Some of the most delightful 15 month milestones are the changes in how your baby communicates. As you read over the following, don’t be too concerned if your 15 month old’s language skills aren’t yet at this level. However, do talk to your doctor if you're concerned about how your little one is communicating [5].

Most 15 month old babies can say a few very basic words, including names for caregivers (like “mama” or “dada”) and a few other words for things they use or see all the time. They might know simple words like “ball,” “doggy,” or “no”.

Don’t be alarmed if this doesn’t quite sound like a real word yet (“ball” may sound more like “bah,” for example).

On top of budding language skills, 15 month olds are also learning about other ways to communicate. They’re more able to understand simple verbal commands, even if they can’t say the words. For example, they may know to open their mouth when hearing, “Say ahhh!” or look at an object when you name it. 

They can also point to things to communicate their desires – like pointing to a dog they want to pet or a toy to play with. This rapid language development can make interacting with your toddler a bit easier. Plus, you’re learning about their interests!

Transitioning into toddlerhood also means that your baby is meeting lots of social and emotional development milestones as well.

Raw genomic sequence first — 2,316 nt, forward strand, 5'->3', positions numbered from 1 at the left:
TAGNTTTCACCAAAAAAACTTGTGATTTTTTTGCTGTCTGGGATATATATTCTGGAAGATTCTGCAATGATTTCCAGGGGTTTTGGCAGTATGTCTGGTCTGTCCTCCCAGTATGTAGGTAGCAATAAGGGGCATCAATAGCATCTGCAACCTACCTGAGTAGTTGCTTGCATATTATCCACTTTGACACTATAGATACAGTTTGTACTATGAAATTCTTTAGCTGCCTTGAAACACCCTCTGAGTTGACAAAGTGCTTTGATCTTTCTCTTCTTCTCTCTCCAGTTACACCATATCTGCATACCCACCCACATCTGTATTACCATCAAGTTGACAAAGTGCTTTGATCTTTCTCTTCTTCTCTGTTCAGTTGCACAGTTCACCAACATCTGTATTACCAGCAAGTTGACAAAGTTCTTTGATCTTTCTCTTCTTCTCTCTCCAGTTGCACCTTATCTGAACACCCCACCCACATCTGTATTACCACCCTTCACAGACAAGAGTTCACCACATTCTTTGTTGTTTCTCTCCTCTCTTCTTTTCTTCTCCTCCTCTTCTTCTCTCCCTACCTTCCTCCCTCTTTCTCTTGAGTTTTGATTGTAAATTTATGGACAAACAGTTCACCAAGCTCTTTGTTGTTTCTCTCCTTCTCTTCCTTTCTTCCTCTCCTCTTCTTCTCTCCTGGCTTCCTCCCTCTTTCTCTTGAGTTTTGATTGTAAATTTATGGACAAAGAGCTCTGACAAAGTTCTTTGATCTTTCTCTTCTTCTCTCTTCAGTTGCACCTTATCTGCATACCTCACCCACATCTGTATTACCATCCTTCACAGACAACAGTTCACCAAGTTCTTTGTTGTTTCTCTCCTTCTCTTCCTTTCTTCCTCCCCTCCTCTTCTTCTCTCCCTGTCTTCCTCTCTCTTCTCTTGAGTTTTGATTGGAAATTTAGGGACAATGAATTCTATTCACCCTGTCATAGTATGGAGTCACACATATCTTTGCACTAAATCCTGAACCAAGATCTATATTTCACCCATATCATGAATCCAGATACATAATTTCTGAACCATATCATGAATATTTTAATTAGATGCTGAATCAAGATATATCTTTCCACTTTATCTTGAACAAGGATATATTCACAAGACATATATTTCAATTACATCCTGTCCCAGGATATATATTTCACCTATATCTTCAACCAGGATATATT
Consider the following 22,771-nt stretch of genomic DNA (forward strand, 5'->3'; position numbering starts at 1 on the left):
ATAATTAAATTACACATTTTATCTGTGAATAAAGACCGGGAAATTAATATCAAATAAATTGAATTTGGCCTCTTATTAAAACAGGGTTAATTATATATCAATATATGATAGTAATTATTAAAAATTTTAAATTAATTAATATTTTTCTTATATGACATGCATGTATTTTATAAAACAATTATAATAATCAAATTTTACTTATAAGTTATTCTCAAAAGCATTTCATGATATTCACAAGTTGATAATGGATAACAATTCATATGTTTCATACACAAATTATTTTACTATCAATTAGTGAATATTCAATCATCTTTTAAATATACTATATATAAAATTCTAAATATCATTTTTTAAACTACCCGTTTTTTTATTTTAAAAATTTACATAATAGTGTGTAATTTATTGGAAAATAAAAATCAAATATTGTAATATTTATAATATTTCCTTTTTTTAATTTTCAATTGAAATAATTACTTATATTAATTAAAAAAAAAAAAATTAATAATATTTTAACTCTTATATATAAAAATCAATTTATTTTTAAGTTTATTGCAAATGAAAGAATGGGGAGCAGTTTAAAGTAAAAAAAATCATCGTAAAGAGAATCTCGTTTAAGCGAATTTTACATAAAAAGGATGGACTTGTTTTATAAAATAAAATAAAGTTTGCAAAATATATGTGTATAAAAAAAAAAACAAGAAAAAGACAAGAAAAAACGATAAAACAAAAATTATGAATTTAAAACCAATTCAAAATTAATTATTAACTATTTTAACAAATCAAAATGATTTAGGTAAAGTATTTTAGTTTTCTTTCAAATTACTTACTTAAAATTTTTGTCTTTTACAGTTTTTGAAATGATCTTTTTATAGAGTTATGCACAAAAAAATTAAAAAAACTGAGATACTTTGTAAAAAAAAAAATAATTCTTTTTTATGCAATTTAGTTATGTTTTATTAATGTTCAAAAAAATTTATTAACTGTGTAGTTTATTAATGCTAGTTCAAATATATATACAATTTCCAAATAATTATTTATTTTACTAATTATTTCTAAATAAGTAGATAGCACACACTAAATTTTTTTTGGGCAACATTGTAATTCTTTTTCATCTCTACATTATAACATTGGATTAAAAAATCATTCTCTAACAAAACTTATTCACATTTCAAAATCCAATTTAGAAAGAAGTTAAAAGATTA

At 15 months, babies may start showing more affection. They might do this by hugging, cuddling, or kissing you. They may also find other ways to show you how they feel, like clapping when they’re excited or using a wider range of facial expressions.

Though they can catch parents off guard, temper tantrums are a way for babies to show you how they feel. Although 15 month olds might be saying some words, at this age, they don’t yet have the skills to tell you how they’re feeling. Through tantrums, they’re able to show just how upset they are.

You might notice your little one showing more signs of separation anxiety when they’re away from you. Some babies - including ones who might have been happy to be held by anyone as infants - may show a strong preference for a caregiver(s) at this age. While it’s difficult to experience as a parent, it’s helpful to know this is a good thing. When babies have built a healthy and secure attachment with you, they naturally feel safer when you’re nearby [6].